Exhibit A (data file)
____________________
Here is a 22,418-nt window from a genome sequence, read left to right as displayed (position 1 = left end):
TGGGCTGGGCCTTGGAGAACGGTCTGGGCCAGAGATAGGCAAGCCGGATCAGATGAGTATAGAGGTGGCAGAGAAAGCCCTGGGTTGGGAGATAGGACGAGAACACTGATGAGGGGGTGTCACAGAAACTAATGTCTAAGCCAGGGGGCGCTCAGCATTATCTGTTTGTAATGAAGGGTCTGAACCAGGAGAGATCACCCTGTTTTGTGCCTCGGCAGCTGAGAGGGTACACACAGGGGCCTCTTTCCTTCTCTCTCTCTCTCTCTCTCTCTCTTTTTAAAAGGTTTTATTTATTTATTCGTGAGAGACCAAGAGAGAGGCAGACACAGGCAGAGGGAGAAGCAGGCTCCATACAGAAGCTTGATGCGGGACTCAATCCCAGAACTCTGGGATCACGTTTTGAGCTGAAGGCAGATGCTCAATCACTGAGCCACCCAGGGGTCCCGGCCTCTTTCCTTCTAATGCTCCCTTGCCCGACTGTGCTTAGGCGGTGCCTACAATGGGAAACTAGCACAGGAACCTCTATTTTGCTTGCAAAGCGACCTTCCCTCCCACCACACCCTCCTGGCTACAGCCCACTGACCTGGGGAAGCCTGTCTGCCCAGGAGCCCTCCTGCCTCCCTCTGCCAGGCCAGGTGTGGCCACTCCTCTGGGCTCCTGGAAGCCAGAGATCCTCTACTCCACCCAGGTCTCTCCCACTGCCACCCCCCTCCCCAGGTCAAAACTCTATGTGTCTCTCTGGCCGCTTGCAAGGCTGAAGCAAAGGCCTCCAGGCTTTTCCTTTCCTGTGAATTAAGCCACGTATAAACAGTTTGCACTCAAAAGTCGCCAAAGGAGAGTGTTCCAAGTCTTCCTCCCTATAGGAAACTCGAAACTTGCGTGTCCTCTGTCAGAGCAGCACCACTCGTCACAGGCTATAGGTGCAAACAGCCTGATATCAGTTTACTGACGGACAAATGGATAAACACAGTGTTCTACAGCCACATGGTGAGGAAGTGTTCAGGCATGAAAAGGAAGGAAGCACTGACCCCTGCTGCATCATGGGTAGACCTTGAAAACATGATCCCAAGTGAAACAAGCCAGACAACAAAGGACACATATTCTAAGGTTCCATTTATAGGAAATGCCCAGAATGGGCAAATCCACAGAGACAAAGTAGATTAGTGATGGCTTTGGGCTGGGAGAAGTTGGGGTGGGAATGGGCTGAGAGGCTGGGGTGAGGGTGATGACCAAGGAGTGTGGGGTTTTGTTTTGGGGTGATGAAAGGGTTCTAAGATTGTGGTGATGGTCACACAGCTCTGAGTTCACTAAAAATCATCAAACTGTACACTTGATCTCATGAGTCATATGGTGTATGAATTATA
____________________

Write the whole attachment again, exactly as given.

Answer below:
Here is a 22,418-nt window from a genome sequence, read left to right as displayed (position 1 = left end):
TGGGCTGGGCCTTGGAGAACGGTCTGGGCCAGAGATAGGCAAGCCGGATCAGATGAGTATAGAGGTGGCAGAGAAAGCCCTGGGTTGGGAGATAGGACGAGAACACTGATGAGGGGGTGTCACAGAAACTAATGTCTAAGCCAGGGGGCGCTCAGCATTATCTGTTTGTAATGAAGGGTCTGAACCAGGAGAGATCACCCTGTTTTGTGCCTCGGCAGCTGAGAGGGTACACACAGGGGCCTCTTTCCTTCTCTCTCTCTCTCTCTCTCTCTCTTTTTAAAAGGTTTTATTTATTTATTCGTGAGAGACCAAGAGAGAGGCAGACACAGGCAGAGGGAGAAGCAGGCTCCATACAGAAGCTTGATGCGGGACTCAATCCCAGAACTCTGGGATCACGTTTTGAGCTGAAGGCAGATGCTCAATCACTGAGCCACCCAGGGGTCCCGGCCTCTTTCCTTCTAATGCTCCCTTGCCCGACTGTGCTTAGGCGGTGCCTACAATGGGAAACTAGCACAGGAACCTCTATTTTGCTTGCAAAGCGACCTTCCCTCCCACCACACCCTCCTGGCTACAGCCCACTGACCTGGGGAAGCCTGTCTGCCCAGGAGCCCTCCTGCCTCCCTCTGCCAGGCCAGGTGTGGCCACTCCTCTGGGCTCCTGGAAGCCAGAGATCCTCTACTCCACCCAGGTCTCTCCCACTGCCACCCCCCTCCCCAGGTCAAAACTCTATGTGTCTCTCTGGCCGCTTGCAAGGCTGAAGCAAAGGCCTCCAGGCTTTTCCTTTCCTGTGAATTAAGCCACGTATAAACAGTTTGCACTCAAAAGTCGCCAAAGGAGAGTGTTCCAAGTCTTCCTCCCTATAGGAAACTCGAAACTTGCGTGTCCTCTGTCAGAGCAGCACCACTCGTCACAGGCTATAGGTGCAAACAGCCTGATATCAGTTTACTGACGGACAAATGGATAAACACAGTGTTCTACAGCCACATGGTGAGGAAGTGTTCAGGCATGAAAAGGAAGGAAGCACTGACCCCTGCTGCATCATGGGTAGACCTTGAAAACATGATCCCAAGTGAAACAAGCCAGACAACAAAGGACACATATTCTAAGGTTCCATTTATAGGAAATGCCCAGAATGGGCAAATCCACAGAGACAAAGTAGATTAGTGATGGCTTTGGGCTGGGAGAAGTTGGGGTGGGAATGGGCTGAGAGGCTGGGGTGAGGGTGATGACCAAGGAGTGTGGGGTTTTGTTTTGGGGTGATGAAAGGGTTCTAAGATTGTGGTGATGGTCACACAGCTCTGAGTTCACTAAAAATCATCAAACTGTACACTTGATCTCATGAGTCATATGGTGTATGAATTATA